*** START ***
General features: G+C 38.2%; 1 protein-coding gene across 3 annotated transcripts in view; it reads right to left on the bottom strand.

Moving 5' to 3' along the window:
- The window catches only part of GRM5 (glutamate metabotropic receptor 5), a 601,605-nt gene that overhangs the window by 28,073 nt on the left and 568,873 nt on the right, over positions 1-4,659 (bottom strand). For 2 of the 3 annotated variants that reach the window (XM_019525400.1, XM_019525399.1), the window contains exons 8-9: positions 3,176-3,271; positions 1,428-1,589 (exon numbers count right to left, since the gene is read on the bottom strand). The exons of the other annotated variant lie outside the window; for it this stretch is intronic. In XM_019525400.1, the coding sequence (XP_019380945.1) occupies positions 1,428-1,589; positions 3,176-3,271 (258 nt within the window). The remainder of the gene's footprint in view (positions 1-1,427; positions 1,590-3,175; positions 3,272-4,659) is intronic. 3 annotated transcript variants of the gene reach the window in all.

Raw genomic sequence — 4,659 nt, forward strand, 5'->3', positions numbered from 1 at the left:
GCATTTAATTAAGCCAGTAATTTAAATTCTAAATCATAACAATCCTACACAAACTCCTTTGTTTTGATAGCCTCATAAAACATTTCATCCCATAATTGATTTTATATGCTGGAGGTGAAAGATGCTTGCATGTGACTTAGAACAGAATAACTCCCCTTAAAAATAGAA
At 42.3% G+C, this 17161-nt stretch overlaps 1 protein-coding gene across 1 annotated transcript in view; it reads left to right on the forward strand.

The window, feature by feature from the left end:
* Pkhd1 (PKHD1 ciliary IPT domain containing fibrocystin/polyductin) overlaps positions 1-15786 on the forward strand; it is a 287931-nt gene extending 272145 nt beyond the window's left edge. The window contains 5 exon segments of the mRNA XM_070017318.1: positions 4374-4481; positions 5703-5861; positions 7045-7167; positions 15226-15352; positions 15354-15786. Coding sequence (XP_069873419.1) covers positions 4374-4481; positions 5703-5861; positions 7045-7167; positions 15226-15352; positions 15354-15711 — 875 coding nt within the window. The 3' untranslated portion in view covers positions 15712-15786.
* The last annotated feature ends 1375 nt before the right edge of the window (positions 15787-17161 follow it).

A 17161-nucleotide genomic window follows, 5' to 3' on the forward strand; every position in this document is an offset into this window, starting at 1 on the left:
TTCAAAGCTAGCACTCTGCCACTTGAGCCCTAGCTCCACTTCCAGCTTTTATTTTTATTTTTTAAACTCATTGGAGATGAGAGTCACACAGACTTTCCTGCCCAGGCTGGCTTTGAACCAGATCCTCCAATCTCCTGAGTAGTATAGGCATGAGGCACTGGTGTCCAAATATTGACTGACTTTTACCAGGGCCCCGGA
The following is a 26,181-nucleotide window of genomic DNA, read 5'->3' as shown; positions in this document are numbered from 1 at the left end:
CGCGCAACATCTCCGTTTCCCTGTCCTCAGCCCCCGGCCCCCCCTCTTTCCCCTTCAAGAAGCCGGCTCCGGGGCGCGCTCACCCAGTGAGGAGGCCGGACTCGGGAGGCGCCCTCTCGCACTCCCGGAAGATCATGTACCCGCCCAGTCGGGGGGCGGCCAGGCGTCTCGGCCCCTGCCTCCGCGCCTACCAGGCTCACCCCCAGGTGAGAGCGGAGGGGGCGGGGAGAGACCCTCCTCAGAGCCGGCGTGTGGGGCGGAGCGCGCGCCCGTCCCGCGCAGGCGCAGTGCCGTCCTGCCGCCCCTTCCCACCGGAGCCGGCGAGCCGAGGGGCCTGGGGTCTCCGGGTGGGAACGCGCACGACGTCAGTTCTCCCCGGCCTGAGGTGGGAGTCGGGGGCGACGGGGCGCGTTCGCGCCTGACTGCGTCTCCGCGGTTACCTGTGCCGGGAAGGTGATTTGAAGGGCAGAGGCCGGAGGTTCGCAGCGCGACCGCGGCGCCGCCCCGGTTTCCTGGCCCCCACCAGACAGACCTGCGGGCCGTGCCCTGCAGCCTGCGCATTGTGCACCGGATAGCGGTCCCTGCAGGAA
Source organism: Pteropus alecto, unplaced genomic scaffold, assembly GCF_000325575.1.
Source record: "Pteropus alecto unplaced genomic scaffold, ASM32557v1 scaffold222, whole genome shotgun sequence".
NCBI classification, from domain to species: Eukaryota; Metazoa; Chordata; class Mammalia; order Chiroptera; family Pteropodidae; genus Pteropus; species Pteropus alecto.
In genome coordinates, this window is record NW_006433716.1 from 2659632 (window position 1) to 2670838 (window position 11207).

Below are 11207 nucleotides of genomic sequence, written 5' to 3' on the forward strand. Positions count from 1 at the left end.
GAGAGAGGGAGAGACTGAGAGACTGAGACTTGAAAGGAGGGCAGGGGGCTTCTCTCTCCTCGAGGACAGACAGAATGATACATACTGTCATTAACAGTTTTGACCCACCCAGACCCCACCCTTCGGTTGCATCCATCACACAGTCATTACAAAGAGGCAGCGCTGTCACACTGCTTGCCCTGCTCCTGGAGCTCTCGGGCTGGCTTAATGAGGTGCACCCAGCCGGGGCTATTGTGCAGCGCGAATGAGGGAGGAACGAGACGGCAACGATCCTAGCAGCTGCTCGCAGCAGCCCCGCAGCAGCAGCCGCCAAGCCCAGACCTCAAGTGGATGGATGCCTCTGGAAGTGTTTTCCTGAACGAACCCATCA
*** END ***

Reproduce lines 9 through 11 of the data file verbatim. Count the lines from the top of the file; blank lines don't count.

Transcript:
* The last annotated feature ends 1375 nt before the right edge of the window (positions 15787-17161 follow it).

A 17161-nucleotide genomic window follows, 5' to 3' on the forward strand; every position in this document is an offset into this window, starting at 1 on the left:
TTCAAAGCTAGCACTCTGCCACTTGAGCCCTAGCTCCACTTCCAGCTTTTATTTTTATTTTTTAAACTCATTGGAGATGAGAGTCACACAGACTTTCCTGCCCAGGCTGGCTTTGAACCAGATCCTCCAATCTCCTGAGTAGTATAGGCATGAGGCACTGGTGTCCAAATATTGACTGACTTTTACCAGGGCCCCGGA